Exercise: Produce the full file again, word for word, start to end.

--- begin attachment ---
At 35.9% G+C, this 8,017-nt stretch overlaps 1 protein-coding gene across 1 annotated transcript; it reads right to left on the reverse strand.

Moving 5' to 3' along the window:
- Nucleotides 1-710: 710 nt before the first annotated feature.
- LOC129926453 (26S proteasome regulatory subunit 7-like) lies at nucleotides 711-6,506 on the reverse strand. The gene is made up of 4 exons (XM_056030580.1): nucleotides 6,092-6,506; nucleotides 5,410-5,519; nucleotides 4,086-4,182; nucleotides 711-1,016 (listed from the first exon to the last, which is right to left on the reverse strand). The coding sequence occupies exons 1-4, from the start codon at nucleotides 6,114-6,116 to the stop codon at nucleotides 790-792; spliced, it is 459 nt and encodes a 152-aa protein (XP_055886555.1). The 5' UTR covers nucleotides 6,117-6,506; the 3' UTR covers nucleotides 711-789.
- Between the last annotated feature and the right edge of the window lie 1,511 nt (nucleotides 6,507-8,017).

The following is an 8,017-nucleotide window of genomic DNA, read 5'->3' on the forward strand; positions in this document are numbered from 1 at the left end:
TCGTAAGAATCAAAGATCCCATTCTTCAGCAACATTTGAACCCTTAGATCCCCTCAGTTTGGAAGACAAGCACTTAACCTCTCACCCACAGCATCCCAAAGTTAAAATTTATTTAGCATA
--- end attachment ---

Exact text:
At 35.9% G+C, this 8,017-nt stretch overlaps 1 protein-coding gene across 1 annotated transcript; it reads right to left on the reverse strand.

Moving 5' to 3' along the window:
- Nucleotides 1-710: 710 nt before the first annotated feature.
- LOC129926453 (26S proteasome regulatory subunit 7-like) lies at nucleotides 711-6,506 on the reverse strand. The gene is made up of 4 exons (XM_056030580.1): nucleotides 6,092-6,506; nucleotides 5,410-5,519; nucleotides 4,086-4,182; nucleotides 711-1,016 (listed from the first exon to the last, which is right to left on the reverse strand). The coding sequence occupies exons 1-4, from the start codon at nucleotides 6,114-6,116 to the stop codon at nucleotides 790-792; spliced, it is 459 nt and encodes a 152-aa protein (XP_055886555.1). The 5' UTR covers nucleotides 6,117-6,506; the 3' UTR covers nucleotides 711-789.
- Between the last annotated feature and the right edge of the window lie 1,511 nt (nucleotides 6,507-8,017).

The following is an 8,017-nucleotide window of genomic DNA, read 5'->3' on the forward strand; positions in this document are numbered from 1 at the left end:
TCGTAAGAATCAAAGATCCCATTCTTCAGCAACATTTGAACCCTTAGATCCCCTCAGTTTGGAAGACAAGCACTTAACCTCTCACCCACAGCATCCCAAAGTTAAAATTTATTTAGCATA